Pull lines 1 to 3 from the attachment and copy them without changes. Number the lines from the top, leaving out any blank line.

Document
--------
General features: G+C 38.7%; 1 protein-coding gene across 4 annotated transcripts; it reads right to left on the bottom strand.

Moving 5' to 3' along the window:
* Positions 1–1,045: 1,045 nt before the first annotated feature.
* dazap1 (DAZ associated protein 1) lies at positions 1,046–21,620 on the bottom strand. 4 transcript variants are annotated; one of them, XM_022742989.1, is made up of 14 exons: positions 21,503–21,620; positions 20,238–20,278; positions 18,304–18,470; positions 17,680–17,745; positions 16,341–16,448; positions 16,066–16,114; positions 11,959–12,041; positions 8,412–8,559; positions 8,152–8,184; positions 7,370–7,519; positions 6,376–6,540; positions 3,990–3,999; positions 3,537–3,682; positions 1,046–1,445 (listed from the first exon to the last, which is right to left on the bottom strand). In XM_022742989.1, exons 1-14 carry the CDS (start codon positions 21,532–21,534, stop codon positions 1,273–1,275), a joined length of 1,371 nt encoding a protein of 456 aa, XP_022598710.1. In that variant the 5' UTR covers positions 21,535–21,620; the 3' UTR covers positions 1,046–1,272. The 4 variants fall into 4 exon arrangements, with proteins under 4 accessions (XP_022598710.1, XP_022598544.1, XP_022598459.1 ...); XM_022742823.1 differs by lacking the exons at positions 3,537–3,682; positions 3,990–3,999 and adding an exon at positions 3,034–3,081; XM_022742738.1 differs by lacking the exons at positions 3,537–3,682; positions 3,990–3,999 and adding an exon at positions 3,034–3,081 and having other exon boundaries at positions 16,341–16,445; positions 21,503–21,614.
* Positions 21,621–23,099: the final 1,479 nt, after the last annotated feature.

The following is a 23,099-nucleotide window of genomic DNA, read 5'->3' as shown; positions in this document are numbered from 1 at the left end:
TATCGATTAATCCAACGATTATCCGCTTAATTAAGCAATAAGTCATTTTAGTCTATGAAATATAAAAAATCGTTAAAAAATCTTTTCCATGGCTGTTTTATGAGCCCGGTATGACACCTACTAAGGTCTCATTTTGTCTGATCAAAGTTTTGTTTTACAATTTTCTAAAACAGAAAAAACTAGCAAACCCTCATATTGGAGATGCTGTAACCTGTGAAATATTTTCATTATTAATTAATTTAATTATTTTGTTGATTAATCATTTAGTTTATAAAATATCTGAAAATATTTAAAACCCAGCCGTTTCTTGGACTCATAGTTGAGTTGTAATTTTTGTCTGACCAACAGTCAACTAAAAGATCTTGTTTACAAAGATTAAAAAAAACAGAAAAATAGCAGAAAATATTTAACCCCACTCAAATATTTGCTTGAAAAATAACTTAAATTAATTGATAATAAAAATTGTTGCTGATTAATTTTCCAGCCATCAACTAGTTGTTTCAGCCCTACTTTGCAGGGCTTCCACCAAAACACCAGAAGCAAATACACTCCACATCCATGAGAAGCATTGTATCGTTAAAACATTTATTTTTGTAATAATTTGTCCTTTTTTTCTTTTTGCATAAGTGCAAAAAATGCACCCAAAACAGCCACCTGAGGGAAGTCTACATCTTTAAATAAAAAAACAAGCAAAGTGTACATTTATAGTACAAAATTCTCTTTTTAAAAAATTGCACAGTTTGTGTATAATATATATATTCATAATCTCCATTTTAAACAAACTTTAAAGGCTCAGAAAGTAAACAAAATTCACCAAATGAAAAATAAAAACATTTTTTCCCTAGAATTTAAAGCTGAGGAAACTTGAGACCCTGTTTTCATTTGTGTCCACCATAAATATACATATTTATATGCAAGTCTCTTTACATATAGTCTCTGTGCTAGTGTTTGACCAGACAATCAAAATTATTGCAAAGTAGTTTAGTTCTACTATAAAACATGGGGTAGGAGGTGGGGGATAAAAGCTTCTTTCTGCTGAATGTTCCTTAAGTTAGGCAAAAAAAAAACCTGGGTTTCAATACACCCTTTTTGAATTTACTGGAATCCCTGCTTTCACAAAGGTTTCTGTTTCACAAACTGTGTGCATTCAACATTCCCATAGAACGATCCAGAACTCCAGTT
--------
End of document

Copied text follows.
General features: G+C 38.7%; 1 protein-coding gene across 4 annotated transcripts; it reads right to left on the bottom strand.

Moving 5' to 3' along the window:
* Positions 1–1,045: 1,045 nt before the first annotated feature.